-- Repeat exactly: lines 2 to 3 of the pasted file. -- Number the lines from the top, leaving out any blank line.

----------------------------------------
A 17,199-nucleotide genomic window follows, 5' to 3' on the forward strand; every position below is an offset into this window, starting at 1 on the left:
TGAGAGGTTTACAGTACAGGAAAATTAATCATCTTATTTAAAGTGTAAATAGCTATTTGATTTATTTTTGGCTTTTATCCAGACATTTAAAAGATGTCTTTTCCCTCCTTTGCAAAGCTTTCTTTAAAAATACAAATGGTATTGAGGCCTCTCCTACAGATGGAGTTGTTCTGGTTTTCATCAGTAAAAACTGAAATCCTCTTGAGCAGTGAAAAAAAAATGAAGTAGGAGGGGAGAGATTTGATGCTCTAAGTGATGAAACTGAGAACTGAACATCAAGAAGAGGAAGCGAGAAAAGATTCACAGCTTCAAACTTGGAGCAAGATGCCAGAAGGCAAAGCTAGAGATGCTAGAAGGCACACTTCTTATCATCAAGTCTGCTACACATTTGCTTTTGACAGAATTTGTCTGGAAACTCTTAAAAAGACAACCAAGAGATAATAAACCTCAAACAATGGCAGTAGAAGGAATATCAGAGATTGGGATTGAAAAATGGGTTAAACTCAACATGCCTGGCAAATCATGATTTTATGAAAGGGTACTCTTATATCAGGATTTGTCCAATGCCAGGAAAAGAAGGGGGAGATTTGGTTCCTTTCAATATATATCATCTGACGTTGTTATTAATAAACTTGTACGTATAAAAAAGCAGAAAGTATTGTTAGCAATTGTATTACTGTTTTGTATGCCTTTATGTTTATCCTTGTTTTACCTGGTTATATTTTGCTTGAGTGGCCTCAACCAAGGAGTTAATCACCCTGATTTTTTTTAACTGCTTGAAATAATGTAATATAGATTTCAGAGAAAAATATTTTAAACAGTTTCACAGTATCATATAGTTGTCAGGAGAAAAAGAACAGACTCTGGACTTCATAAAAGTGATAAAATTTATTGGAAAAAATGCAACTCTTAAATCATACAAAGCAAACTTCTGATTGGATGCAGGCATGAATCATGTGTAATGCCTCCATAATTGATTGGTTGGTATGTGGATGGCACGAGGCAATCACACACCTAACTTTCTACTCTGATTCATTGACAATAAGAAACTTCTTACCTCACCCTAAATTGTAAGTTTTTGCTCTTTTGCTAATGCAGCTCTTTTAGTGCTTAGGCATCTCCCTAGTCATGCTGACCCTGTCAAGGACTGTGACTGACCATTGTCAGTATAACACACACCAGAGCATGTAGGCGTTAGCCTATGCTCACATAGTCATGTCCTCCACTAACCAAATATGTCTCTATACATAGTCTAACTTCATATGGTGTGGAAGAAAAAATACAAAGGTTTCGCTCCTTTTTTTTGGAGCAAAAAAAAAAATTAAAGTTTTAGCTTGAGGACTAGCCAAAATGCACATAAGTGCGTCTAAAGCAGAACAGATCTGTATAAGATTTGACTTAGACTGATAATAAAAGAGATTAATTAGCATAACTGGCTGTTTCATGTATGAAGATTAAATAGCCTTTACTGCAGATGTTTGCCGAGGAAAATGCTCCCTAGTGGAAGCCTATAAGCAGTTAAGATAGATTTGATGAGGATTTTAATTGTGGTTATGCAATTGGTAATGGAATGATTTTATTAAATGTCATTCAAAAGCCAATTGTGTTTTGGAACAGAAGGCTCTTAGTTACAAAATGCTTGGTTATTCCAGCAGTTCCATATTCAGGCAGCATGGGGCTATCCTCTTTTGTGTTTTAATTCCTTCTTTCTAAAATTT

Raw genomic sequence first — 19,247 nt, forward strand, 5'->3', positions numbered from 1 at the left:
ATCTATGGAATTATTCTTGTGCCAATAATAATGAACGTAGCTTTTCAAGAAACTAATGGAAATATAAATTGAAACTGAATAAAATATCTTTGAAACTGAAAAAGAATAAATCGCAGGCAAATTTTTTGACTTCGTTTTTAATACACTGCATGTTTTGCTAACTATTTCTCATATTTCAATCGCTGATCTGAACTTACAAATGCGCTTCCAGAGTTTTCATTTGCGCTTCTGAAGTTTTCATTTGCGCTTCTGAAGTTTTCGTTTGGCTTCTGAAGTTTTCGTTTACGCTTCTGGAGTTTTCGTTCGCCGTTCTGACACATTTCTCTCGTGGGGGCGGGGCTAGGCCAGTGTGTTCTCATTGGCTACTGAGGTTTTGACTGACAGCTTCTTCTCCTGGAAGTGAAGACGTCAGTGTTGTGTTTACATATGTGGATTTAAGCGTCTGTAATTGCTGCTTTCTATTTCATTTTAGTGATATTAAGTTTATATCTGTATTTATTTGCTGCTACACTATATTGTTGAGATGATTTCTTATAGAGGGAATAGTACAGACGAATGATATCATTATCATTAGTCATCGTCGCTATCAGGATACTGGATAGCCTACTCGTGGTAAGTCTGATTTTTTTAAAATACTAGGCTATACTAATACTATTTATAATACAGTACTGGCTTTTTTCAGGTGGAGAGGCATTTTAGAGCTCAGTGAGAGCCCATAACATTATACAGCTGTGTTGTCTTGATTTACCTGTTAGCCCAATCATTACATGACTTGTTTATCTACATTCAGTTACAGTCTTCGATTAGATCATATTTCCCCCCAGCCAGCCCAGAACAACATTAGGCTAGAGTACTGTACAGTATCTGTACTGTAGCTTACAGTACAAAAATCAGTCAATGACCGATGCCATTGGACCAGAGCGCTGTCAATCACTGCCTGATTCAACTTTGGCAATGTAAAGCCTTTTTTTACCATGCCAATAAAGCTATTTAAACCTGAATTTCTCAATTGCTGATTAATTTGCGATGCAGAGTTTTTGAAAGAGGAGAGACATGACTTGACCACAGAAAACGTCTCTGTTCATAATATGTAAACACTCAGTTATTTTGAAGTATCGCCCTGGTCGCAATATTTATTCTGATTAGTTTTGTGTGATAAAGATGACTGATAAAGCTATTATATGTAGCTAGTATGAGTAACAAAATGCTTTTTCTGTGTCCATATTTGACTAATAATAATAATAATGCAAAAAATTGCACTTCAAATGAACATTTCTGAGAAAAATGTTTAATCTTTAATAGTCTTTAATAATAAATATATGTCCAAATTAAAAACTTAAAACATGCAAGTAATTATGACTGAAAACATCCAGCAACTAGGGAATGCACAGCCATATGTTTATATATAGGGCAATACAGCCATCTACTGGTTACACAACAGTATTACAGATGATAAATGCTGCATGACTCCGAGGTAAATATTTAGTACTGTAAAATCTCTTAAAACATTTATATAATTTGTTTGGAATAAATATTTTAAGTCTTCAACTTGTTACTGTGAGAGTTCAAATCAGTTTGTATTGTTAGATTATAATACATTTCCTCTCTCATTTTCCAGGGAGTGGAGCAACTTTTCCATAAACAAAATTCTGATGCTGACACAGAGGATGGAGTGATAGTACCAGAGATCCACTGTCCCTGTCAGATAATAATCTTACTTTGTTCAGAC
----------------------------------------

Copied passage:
TGAGAGGTTTACAGTACAGGAAAATTAATCATCTTATTTAAAGTGTAAATAGCTATTTGATTTATTTTTGGCTTTTATCCAGACATTTAAAAGATGTCTTTTCCCTCCTTTGCAAAGCTTTCTTTAAAAATACAAATGGTATTGAGGCCTCTCCTACAGATGGAGTTGTTCTGGTTTTCATCAGTAAAAACTGAAATCCTCTTGAGCAGTGAAAAAAAAATGAAGTAGGAGGGGAGAGATTTGATGCTCTAAGTGATGAAACTGAGAACTGAACATCAAGAAGAGGAAGCGAGAAAAGATTCACAGCTTCAAACTTGGAGCAAGATGCCAGAAGGCAAAGCTAGAGATGCTAGAAGGCACACTTCTTATCATCAAGTCTGCTACACATTTGCTTTTGACAGAATTTGTCTGGAAACTCTTAAAAAGACAACCAAGAGATAATAAACCTCAAACAATGGCAGTAGAAGGAATATCAGAGATTGGGATTGAAAAATGGGTTAAACTCAACATGCCTGGCAAATCATGATTTTATGAAAGGGTACTCTTATATCAGGATTTGTCCAATGCCAGGAAAAGAAGGGGGAGATTTGGTTCCTTTCAATATATATCATCTGACGTTGTTATTAATAAACTTGTACGTATAAAAAAGCAGAAAGTATTGTTAGCAATTGTATTACTGTTTTGTATGCCTTTATGTTTATCCTTGTTTTACCTGGTTATATTTTGCTTGAGTGGCCTCAACCAAGGAGTTAATCACCCTGATTTTTTTTAACTGCTTGAAATAATGTAATATAGATTTCAGAGAAAAATATTTTAAACAGTTTCACAGTATCATATAGTTGTCAGGAGAAAAAGAACAGACTCTGGACTTCATAAAAGTGATAAAATTTATTGGAAAAAATGCAACTCTTAAATCATACAAAGCAAACTTCTGATTGGATGCAGGCATGAATCATGTGTAATGCCTCCATAATTGATTGGTTGGTATGTGGATGGCACGAGGCAATCACACACCTAACTTTCTACTCTGATTCATTGACAATAAGAAACTTCTTACCTCACCCTAAATTGTAAGTTTTTGCTCTTTTGCTAATGCAGCTCTTTTAGTGCTTAGGCATCTCCCTAGTCATGCTGACCCTGTCAAGGACTGTGACTGACCATTGTCAGTATAACACACACCAGAGCATGTAGGCGTTAGCCTATGCTCACATAGTCATGTCCTCCACTAACCAAATATGTCTCTATACATAGTCTAACTTCATATGGTGTGGAAGAAAAAATACAAAGGTTTCGCTCCTTTTTTTTGGAGCAAAAAAAAAAATTAAAGTTTTAGCTTGAGGACTAGCCAAAATGCACATAAGTGCGTCTAAAGCAGAACAGATCTGTATAAGATTTGACTTAGACTGATAATAAAAGAGATTAATTAGCATAACTGGCTGTTTCATGTATGAAGATTAAATAGCCTTTACTGCAGATGTTTGCCGAGGAAAATGCTCCCTAGTGGAAGCCTATAAGCAGTTAAGATAGATTTGATGAGGATTTTAATTGTGGTTATGCAATTGGTAATGGAATGATTTTATTAAATGTCATTCAAAAGCCAATTGTGTTTTGGAACAGAAGGCTCTTAGTTACAAAATGCTTGGTTATTCCAGCAGTTCCATATTCAGGCAGCATGGGGCTATCCTCTTTTGTGTTTTAATTCCTTCTTTCTAAAATTT

Raw genomic sequence first — 19,247 nt, forward strand, 5'->3', positions numbered from 1 at the left: